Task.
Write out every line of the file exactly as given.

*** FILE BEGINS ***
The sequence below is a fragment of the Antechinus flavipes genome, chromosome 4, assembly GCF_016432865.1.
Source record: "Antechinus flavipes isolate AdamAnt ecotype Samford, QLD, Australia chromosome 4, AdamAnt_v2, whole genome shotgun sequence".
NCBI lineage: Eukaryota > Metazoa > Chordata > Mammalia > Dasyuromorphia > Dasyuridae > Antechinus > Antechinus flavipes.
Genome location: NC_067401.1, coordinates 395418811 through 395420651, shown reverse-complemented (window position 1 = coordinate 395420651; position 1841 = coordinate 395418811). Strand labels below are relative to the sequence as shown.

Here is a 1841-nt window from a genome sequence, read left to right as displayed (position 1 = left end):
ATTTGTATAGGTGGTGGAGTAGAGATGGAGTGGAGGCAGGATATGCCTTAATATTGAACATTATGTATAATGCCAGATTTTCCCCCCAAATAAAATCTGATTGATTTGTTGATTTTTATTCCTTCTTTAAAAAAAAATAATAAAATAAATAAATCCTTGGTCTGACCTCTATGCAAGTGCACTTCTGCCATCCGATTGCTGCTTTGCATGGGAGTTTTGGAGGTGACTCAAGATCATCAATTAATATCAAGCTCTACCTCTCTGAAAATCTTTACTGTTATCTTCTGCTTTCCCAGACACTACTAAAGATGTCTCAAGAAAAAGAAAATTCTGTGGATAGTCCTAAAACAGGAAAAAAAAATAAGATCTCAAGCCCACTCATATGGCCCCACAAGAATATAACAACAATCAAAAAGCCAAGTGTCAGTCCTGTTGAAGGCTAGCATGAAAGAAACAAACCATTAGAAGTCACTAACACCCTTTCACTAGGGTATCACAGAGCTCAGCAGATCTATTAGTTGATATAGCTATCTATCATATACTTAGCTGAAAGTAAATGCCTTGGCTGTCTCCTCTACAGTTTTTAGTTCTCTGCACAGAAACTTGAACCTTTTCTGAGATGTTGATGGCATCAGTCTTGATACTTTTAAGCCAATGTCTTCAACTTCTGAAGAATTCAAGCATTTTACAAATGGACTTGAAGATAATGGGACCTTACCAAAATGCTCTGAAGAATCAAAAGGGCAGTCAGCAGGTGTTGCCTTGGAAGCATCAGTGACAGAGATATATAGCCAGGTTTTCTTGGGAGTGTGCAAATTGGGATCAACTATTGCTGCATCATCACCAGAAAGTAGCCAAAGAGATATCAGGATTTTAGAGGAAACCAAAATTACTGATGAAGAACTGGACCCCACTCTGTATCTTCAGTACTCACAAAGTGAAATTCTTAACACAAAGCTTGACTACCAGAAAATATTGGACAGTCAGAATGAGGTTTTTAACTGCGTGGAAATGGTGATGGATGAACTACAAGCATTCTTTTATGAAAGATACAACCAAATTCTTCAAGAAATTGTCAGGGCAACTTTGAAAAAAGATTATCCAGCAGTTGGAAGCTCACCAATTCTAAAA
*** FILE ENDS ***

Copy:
The sequence below is a fragment of the Antechinus flavipes genome, chromosome 4, assembly GCF_016432865.1.
Source record: "Antechinus flavipes isolate AdamAnt ecotype Samford, QLD, Australia chromosome 4, AdamAnt_v2, whole genome shotgun sequence".
NCBI lineage: Eukaryota > Metazoa > Chordata > Mammalia > Dasyuromorphia > Dasyuridae > Antechinus > Antechinus flavipes.
Genome location: NC_067401.1, coordinates 395418811 through 395420651, shown reverse-complemented (window position 1 = coordinate 395420651; position 1841 = coordinate 395418811). Strand labels below are relative to the sequence as shown.

Here is a 1841-nt window from a genome sequence, read left to right as displayed (position 1 = left end):
ATTTGTATAGGTGGTGGAGTAGAGATGGAGTGGAGGCAGGATATGCCTTAATATTGAACATTATGTATAATGCCAGATTTTCCCCCCAAATAAAATCTGATTGATTTGTTGATTTTTATTCCTTCTTTAAAAAAAAATAATAAAATAAATAAATCCTTGGTCTGACCTCTATGCAAGTGCACTTCTGCCATCCGATTGCTGCTTTGCATGGGAGTTTTGGAGGTGACTCAAGATCATCAATTAATATCAAGCTCTACCTCTCTGAAAATCTTTACTGTTATCTTCTGCTTTCCCAGACACTACTAAAGATGTCTCAAGAAAAAGAAAATTCTGTGGATAGTCCTAAAACAGGAAAAAAAAATAAGATCTCAAGCCCACTCATATGGCCCCACAAGAATATAACAACAATCAAAAAGCCAAGTGTCAGTCCTGTTGAAGGCTAGCATGAAAGAAACAAACCATTAGAAGTCACTAACACCCTTTCACTAGGGTATCACAGAGCTCAGCAGATCTATTAGTTGATATAGCTATCTATCATATACTTAGCTGAAAGTAAATGCCTTGGCTGTCTCCTCTACAGTTTTTAGTTCTCTGCACAGAAACTTGAACCTTTTCTGAGATGTTGATGGCATCAGTCTTGATACTTTTAAGCCAATGTCTTCAACTTCTGAAGAATTCAAGCATTTTACAAATGGACTTGAAGATAATGGGACCTTACCAAAATGCTCTGAAGAATCAAAAGGGCAGTCAGCAGGTGTTGCCTTGGAAGCATCAGTGACAGAGATATATAGCCAGGTTTTCTTGGGAGTGTGCAAATTGGGATCAACTATTGCTGCATCATCACCAGAAAGTAGCCAAAGAGATATCAGGATTTTAGAGGAAACCAAAATTACTGATGAAGAACTGGACCCCACTCTGTATCTTCAGTACTCACAAAGTGAAATTCTTAACACAAAGCTTGACTACCAGAAAATATTGGACAGTCAGAATGAGGTTTTTAACTGCGTGGAAATGGTGATGGATGAACTACAAGCATTCTTTTATGAAAGATACAACCAAATTCTTCAAGAAATTGTCAGGGCAACTTTGAAAAAAGATTATCCAGCAGTTGGAAGCTCACCAATTCTAAAA